Two young men — 2,000 miles apart and within a few days of each other — parted from friends late at night and walked into a maelstrom of cold, darkness and driving snow.
In the separate incidents, Alphonse "Michael" Barbiere in Colorado and Nicholas Garza in Vermont headed out alone on foot, each without a warm, winter jacket. Neither made it home, though both had only about a half-mile to go.
In at least one case and possibly the other, alcohol was a toxic ingredient that made a night of youthful socializing a perfect storm for disaster.
Today, local police say both men's bodies are likely buried in snow, the youths victims of punishing weather that has plagued much of the United States and dumped blizzard after blizzard on two small mountain towns.
Barbiere, a 23-year-old Wyckoff, N.J., resident who was on vacation with friends, has been missing since Feb. 8 after he left a Breckenridge, Colo., martini bar about 1:30 a.m. Police said the young Wall Street trader had consumed more than 20 drinks and was "highly intoxicated."
The Rocky Mountain ski resort town, which sits at an altitude of 9,600 feet, reported 65 m.p.h. winds and another fresh foot of snow the night Barbiere went missing.
"It's the scariest conditions I've seen in my 19 years here," police spokesman Kim Green told ABCNews.com. "[Barbiere] did leave in treacherous conditions, and he'd only been at that altitude for 24 hours. The alcohol and the weather conditions were a bad combination."
Scores of specialized rescue groups, including avalanche dogs, combed the half-mile of snow-covered streets between the bar and Barbiere's condo before all but the local search was called off on Saturday.
Across the country, at the foot of the Green Mountains in rural Vermont, police were scouring the snow-covered Middlebury College campus for Garza, a 19-year-old student from New Mexico who went missing on Feb. 6.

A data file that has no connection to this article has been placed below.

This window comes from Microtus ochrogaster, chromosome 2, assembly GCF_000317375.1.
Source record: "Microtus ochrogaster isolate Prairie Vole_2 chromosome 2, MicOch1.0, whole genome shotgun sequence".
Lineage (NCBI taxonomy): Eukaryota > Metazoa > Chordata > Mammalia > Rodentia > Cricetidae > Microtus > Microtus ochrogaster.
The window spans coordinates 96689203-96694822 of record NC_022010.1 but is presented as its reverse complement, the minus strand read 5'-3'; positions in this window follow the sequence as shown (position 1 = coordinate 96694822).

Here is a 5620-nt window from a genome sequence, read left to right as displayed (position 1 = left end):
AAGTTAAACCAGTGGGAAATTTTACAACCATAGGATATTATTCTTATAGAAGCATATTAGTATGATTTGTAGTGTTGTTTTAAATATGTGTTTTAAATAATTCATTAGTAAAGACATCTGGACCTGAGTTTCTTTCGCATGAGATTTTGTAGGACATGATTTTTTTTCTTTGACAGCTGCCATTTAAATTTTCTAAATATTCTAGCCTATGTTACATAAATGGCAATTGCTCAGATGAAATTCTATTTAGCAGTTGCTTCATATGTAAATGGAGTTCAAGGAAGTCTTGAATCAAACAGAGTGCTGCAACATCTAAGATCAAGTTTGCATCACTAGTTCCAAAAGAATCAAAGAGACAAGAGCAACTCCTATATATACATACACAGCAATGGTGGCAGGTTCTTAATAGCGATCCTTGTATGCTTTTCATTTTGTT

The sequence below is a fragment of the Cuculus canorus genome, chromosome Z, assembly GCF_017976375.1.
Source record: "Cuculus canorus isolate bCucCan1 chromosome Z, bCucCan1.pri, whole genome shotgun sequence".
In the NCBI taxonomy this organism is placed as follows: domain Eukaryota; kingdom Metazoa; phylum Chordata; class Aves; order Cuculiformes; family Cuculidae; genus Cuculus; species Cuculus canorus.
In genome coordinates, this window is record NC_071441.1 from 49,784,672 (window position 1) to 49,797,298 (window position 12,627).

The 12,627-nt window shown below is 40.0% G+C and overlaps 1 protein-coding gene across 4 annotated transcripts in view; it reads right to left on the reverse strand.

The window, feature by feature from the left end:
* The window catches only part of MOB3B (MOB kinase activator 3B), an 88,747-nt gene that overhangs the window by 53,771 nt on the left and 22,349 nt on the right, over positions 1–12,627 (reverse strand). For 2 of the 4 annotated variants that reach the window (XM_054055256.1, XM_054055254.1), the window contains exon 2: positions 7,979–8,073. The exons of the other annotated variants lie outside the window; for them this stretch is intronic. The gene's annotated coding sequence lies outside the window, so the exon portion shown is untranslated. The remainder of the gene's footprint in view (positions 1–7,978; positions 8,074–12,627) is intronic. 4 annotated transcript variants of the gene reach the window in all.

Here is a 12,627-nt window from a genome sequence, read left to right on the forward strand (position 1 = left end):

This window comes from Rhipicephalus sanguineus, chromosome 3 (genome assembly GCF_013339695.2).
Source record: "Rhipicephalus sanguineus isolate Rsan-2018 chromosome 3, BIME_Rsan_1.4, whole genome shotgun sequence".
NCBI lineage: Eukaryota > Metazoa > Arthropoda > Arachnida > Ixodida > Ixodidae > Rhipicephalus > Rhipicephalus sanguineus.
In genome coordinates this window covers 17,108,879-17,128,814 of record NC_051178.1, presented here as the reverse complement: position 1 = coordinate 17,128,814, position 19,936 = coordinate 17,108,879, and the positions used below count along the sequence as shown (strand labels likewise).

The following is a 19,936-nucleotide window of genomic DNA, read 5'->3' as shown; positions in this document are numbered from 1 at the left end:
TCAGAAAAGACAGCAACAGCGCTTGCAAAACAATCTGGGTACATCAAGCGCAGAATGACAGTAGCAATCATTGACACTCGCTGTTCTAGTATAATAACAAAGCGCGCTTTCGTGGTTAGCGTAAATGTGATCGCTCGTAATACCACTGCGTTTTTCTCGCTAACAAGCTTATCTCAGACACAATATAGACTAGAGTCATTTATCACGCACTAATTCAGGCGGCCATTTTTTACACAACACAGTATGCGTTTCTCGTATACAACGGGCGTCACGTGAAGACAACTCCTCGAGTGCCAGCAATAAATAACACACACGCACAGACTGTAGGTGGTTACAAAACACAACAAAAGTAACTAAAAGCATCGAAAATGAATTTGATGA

That night, a snowstorm added another 10 inches of snow to the foot already on the ground. Since then two more feet of powder has fallen, according to police.
The physical search for the freshman was temporarily called off Wednesday because the National Weather Service had called for another 14 inches of snow. Rescue teams and trained dogs had combed the small campus, including probing deep drifts of snow that had cascaded off roofs.
Middlebury police are also conducting a missing person investigation, but Chief Tom Hanley said, "There's not a shred of evidence [Garza] left campus."
Garza was last seen by friends about 11:30 p.m. after watching television in a dorm lounge — only a seven minute walk from his own room. Alcohol may have been involved "to some extent," said Hanley.
A friend grew suspicious the next day when he could not reach Garza. Police found Garza's coat, cell phone charger and iPod in his dorm room. Attempts to "ping" his cell phone and locate Garza were not successful.
Both the Breckenridge and Middlebury regions are winter paradises — temporary homes to thousands of college students, skiers and young vacationers, who often socialize with alcohol.
Breckenridge police said they receive three to four calls a night to respond to alcohol-related incidents in local bars. "We see kids walk down the street, not properly dressed, staggering," said Green. "We get them a taxi cab."